As a committed operational risk professional, I cannot help but stare in amazement amidst all the financial ruin and desolation that surrounds us. There has been a lot of hand-wringing and pronouncements about credit risk, liquidity problems, lack of trust
and the like. However to my mind these are all smoke. And this smoke conceals the fundamental cause, in my view, of all the current problems. It all points to massive failure in operational risk management.
The Basel II definition of operational risk is “…risk of loss resulting from inadequate or failed internal processes, people and systems or from external events”. (Paragraph 644 of the Basel II Accord).
Building yet further on the Basel II theme, not only does the Basel Committee encourage the use of their “Sound Practices for the Management and Supervision of Operational Risk” for the “Basic Indicator Approach”, the criteria for both the “Standardised
Approach” and the “Advanced Measurement Approaches” are that “at a minimum” (1) the bank’s board and senior management must be actively involved in the overseeing it’s operational risk management framework, (2) the bank must have an operational risk management
system that is sound and (3) that the bank sufficient resources to use this approach in its main business lines plus its control and internal audit areas.
Now let’s take a step back to “Sound Practices for the Management and Supervision of Operational Risk” which was first published in February 2003. If we look at the section “Risk Management: Identification, Assessment, Monitoring, and Mitigation/Control”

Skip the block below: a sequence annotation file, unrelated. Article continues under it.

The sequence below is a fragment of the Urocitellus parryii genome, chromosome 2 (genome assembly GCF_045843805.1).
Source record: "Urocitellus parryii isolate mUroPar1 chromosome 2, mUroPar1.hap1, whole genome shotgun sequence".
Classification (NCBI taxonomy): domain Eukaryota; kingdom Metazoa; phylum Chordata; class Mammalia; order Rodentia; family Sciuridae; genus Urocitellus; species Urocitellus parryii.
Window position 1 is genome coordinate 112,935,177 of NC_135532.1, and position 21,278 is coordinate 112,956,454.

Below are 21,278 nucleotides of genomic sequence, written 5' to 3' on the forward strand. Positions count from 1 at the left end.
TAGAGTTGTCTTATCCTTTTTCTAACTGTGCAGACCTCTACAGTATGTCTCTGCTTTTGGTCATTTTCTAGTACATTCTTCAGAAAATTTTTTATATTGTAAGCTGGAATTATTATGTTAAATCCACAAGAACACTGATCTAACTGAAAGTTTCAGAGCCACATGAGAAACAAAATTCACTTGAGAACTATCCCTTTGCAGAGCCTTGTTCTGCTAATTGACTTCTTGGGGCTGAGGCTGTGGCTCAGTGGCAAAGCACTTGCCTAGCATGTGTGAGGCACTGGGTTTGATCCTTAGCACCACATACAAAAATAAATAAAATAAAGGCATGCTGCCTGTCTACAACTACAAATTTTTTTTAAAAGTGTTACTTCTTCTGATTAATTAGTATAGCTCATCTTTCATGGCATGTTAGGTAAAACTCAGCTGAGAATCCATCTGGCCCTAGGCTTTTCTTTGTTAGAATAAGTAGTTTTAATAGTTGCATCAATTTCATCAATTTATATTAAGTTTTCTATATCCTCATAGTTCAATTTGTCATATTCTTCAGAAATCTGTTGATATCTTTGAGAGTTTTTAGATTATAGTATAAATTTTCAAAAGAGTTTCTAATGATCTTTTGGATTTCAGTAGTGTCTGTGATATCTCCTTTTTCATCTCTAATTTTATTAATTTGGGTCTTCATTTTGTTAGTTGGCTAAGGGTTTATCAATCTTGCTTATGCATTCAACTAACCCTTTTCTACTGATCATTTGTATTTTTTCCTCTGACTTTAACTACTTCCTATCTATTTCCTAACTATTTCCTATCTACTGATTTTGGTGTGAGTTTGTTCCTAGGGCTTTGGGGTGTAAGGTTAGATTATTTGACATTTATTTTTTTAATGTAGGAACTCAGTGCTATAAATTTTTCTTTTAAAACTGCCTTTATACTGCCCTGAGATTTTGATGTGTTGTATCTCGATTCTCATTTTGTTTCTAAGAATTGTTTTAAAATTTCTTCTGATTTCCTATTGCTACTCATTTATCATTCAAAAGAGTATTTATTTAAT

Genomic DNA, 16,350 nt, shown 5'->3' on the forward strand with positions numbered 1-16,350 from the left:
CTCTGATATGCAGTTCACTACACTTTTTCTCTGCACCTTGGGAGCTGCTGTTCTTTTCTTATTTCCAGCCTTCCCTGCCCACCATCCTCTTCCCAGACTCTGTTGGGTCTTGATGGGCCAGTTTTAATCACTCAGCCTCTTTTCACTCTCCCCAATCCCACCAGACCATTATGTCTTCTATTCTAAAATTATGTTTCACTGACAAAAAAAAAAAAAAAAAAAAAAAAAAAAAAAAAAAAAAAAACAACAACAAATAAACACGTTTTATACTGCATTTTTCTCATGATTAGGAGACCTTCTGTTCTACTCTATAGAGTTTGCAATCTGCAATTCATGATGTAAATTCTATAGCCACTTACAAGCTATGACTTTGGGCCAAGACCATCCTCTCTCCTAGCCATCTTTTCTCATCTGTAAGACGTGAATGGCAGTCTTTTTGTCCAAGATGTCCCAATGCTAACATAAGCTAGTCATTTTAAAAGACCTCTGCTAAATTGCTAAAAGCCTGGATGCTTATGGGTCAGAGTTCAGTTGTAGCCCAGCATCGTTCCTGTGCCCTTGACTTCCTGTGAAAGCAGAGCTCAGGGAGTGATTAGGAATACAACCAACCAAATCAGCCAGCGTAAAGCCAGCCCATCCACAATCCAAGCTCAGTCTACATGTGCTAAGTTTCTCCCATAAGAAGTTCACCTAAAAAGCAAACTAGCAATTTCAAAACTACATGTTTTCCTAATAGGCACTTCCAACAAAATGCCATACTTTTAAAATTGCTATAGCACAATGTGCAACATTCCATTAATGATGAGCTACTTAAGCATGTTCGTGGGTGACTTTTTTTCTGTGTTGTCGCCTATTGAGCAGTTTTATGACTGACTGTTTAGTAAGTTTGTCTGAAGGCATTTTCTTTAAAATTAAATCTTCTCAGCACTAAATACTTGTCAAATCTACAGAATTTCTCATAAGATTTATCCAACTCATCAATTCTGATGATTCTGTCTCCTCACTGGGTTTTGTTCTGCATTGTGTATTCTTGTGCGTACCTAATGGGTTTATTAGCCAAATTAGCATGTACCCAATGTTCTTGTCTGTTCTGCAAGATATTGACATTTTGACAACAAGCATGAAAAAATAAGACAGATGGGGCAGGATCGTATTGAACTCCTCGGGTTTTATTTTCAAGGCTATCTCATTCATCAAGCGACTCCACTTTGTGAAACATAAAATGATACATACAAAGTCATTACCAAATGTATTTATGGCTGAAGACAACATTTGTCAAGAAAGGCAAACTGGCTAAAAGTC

we find that it contains three principles. Principle 4 clearly states “Banks should identify and assess the operational risk inherent in all material products, activities, processes and systems. Banks should also ensure that before new products, activities,
processes and systems are introduced or undertaken, the operational risk inherent in them is subject to adequate assessment procedures”.
And it is as simple as that! Before new products, activities, processes or systems are introduced or undertaken, the operational risk innate in them must be subject ed to adequate assessment procedures. It could not be plainer.
The regulators don’t get off the hook that easily either. Principle 8 of this selfsame document is pretty clear on what supervisors should be doing.
Added vigilance does not mean that we should be waving good-bye to financial innovation. No, we should simply sit down an honestly examine how the risk profile changes and what potentially could go wrong.
If these weird and wonderful products, schemes and processes had been correctly examined in the first place we would not be in the predicament we now find ourselves in.
Unless banks are truly committed to managing operational risk we are going to see this problem repeated, in one guise or another, again and again.